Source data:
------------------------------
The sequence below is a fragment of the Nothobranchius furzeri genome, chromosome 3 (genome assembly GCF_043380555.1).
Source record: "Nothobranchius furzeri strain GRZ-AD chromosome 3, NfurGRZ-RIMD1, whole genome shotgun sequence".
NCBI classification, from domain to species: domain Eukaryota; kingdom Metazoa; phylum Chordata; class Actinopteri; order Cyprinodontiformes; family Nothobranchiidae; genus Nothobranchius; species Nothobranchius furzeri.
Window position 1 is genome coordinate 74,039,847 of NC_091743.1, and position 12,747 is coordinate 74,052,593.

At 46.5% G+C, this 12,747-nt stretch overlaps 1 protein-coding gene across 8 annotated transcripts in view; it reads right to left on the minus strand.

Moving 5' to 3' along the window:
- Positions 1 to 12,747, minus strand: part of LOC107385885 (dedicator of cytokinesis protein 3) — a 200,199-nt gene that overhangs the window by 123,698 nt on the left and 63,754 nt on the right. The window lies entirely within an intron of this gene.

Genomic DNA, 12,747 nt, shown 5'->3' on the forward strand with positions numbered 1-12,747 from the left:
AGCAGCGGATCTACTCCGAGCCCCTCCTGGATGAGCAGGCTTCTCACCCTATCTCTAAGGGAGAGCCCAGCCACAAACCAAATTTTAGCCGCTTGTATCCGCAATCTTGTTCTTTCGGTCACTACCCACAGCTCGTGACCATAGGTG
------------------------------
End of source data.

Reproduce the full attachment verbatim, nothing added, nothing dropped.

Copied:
The sequence below is a fragment of the Nothobranchius furzeri genome, chromosome 3 (genome assembly GCF_043380555.1).
Source record: "Nothobranchius furzeri strain GRZ-AD chromosome 3, NfurGRZ-RIMD1, whole genome shotgun sequence".
NCBI classification, from domain to species: domain Eukaryota; kingdom Metazoa; phylum Chordata; class Actinopteri; order Cyprinodontiformes; family Nothobranchiidae; genus Nothobranchius; species Nothobranchius furzeri.
Window position 1 is genome coordinate 74,039,847 of NC_091743.1, and position 12,747 is coordinate 74,052,593.

At 46.5% G+C, this 12,747-nt stretch overlaps 1 protein-coding gene across 8 annotated transcripts in view; it reads right to left on the minus strand.

Moving 5' to 3' along the window:
- Positions 1 to 12,747, minus strand: part of LOC107385885 (dedicator of cytokinesis protein 3) — a 200,199-nt gene that overhangs the window by 123,698 nt on the left and 63,754 nt on the right. The window lies entirely within an intron of this gene.

Genomic DNA, 12,747 nt, shown 5'->3' on the forward strand with positions numbered 1-12,747 from the left:
AGCAGCGGATCTACTCCGAGCCCCTCCTGGATGAGCAGGCTTCTCACCCTATCTCTAAGGGAGAGCCCAGCCACAAACCAAATTTTAGCCGCTTGTATCCGCAATCTTGTTCTTTCGGTCACTACCCACAGCTCGTGACCATAGGTG